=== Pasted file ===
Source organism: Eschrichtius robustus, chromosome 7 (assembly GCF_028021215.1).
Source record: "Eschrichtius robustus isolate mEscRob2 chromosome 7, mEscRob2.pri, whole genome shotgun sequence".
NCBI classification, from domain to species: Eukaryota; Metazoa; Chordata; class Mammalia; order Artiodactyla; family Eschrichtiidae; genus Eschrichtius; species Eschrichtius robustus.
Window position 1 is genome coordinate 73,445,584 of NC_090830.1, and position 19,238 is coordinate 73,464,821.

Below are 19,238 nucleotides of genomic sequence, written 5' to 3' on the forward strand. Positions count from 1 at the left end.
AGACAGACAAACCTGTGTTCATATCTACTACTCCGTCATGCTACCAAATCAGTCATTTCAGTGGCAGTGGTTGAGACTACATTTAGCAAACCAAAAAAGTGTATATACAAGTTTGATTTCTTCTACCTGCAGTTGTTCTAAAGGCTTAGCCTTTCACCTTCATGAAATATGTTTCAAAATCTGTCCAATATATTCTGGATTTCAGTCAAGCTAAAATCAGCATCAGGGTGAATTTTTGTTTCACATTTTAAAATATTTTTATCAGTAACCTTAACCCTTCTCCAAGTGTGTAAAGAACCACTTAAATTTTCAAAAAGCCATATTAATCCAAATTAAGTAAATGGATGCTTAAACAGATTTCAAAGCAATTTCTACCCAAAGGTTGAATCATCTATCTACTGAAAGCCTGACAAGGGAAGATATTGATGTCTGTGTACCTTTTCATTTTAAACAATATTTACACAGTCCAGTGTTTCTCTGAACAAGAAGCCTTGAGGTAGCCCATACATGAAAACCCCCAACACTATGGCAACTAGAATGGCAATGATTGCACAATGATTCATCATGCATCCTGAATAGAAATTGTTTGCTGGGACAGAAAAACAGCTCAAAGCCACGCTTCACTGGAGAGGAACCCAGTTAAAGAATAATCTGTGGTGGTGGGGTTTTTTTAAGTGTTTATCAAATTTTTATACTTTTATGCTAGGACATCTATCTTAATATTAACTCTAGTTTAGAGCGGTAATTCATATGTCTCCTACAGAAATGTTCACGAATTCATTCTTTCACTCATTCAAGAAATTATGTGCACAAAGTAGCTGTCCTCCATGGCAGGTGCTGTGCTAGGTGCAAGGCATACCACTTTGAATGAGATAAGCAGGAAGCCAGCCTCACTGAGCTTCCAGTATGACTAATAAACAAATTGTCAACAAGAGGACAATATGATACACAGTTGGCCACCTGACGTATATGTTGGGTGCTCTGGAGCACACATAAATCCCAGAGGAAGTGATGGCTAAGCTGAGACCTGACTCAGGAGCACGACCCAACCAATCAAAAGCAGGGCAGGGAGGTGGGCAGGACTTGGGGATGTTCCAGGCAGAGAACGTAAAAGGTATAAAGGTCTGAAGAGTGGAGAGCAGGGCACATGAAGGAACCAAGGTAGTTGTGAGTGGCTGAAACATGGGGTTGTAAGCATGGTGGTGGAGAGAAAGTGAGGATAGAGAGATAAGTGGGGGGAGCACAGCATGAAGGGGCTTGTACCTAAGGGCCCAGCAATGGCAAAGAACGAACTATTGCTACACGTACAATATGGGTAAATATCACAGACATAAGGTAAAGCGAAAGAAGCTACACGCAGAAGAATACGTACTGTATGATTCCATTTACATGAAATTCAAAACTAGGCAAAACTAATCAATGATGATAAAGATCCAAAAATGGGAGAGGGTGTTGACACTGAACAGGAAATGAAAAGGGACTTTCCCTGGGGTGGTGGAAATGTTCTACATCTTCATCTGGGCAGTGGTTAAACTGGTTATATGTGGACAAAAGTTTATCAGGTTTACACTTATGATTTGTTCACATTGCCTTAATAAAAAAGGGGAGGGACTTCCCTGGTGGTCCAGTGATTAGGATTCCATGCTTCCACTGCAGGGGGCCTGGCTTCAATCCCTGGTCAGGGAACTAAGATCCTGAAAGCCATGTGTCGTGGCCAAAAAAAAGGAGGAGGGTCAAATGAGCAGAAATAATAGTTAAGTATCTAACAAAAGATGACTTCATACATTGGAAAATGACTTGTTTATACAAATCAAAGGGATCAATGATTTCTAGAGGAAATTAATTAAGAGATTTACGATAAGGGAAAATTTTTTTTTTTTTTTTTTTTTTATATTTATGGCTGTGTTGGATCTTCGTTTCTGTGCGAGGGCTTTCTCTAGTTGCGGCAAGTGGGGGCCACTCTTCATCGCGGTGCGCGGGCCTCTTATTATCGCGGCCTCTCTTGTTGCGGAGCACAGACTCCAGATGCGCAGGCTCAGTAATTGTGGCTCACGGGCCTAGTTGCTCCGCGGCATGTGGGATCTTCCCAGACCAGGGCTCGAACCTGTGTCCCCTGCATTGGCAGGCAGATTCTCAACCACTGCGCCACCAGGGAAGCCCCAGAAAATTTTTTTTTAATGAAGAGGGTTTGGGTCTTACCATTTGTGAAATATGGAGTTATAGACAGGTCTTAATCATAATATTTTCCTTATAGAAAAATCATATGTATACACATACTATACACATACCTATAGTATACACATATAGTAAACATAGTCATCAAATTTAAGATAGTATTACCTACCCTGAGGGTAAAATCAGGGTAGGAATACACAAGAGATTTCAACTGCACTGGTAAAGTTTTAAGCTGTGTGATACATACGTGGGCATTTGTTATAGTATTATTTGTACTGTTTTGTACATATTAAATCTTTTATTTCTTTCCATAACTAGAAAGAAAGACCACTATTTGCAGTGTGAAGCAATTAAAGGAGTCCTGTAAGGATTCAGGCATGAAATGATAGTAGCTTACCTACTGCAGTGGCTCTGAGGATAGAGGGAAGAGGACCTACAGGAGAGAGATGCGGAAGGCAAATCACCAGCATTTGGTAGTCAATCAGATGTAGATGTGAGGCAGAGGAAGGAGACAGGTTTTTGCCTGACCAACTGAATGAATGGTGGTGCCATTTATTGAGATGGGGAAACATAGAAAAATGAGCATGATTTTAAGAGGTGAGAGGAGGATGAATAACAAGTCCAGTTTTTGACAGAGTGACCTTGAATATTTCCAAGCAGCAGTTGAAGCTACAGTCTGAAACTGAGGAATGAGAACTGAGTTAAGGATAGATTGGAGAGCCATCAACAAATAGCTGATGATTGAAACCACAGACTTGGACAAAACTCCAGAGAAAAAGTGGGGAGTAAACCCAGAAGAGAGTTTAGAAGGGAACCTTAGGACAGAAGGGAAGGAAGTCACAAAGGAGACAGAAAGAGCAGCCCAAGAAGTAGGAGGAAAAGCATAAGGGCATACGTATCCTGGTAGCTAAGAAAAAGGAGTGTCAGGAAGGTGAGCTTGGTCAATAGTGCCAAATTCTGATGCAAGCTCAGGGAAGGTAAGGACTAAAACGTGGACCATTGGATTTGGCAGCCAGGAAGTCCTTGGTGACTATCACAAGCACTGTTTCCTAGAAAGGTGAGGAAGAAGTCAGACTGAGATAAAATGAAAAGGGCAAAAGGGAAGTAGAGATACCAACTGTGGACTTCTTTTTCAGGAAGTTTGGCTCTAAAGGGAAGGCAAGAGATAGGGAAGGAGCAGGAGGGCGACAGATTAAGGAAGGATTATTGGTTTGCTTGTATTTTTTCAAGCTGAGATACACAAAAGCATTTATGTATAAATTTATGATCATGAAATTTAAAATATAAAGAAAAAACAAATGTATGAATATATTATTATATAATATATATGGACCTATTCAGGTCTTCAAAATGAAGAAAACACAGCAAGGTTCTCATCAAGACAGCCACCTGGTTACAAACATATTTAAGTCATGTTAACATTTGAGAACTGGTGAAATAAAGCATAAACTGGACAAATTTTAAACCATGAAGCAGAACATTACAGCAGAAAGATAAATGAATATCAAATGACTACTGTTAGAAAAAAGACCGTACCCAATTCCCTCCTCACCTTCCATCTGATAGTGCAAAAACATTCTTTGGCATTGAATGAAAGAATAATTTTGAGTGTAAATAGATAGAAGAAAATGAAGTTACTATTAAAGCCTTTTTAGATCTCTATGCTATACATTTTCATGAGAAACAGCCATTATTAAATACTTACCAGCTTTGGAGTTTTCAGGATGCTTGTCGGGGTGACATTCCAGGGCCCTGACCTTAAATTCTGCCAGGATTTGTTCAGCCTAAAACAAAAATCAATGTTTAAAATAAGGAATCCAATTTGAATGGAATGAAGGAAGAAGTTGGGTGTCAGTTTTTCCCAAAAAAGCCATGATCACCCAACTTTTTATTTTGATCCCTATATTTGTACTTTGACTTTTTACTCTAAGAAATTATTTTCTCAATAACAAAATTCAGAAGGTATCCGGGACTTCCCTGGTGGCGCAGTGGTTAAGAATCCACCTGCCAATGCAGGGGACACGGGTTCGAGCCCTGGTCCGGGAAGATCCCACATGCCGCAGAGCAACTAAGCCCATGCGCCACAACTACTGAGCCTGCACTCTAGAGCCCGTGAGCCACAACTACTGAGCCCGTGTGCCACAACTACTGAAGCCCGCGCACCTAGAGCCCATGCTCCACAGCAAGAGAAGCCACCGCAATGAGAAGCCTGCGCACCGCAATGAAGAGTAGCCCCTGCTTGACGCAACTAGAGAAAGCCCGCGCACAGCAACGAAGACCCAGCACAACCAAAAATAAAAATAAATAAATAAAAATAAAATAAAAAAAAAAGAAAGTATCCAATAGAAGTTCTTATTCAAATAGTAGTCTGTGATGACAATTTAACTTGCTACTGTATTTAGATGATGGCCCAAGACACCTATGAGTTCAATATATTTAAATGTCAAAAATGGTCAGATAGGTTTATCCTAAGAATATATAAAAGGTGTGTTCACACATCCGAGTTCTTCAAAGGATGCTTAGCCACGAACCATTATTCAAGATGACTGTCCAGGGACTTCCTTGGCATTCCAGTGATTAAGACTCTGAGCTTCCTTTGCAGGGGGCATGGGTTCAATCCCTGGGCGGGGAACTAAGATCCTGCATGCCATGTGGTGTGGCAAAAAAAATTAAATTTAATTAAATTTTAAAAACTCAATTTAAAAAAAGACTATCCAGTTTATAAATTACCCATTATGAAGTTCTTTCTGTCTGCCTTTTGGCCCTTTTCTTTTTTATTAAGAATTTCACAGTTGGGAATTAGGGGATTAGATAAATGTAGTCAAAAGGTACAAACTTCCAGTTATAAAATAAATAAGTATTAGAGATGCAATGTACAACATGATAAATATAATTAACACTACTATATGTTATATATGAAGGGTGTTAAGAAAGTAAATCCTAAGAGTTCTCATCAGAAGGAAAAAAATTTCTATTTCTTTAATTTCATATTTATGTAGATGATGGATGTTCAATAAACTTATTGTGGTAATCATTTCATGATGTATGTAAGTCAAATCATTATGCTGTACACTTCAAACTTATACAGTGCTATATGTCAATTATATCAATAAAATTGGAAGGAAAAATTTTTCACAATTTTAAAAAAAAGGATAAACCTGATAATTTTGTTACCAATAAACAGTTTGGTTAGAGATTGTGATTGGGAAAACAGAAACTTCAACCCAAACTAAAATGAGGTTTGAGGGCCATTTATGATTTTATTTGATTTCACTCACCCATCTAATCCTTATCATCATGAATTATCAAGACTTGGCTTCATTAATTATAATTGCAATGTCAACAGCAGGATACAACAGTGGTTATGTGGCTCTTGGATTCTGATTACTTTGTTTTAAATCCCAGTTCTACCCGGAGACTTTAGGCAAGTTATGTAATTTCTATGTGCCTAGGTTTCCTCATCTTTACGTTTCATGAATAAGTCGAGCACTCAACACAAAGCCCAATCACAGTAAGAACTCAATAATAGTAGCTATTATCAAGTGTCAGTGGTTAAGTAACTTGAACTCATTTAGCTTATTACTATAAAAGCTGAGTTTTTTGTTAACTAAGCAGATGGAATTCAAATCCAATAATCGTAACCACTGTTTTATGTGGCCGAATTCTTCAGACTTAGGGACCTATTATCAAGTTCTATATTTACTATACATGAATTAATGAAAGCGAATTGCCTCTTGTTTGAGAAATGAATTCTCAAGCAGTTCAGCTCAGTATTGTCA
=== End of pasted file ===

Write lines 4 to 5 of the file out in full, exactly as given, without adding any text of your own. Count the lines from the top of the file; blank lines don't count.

Window position 1 is genome coordinate 73,445,584 of NC_090830.1, and position 19,238 is coordinate 73,464,821.

Below are 19,238 nucleotides of genomic sequence, written 5' to 3' on the forward strand. Positions count from 1 at the left end.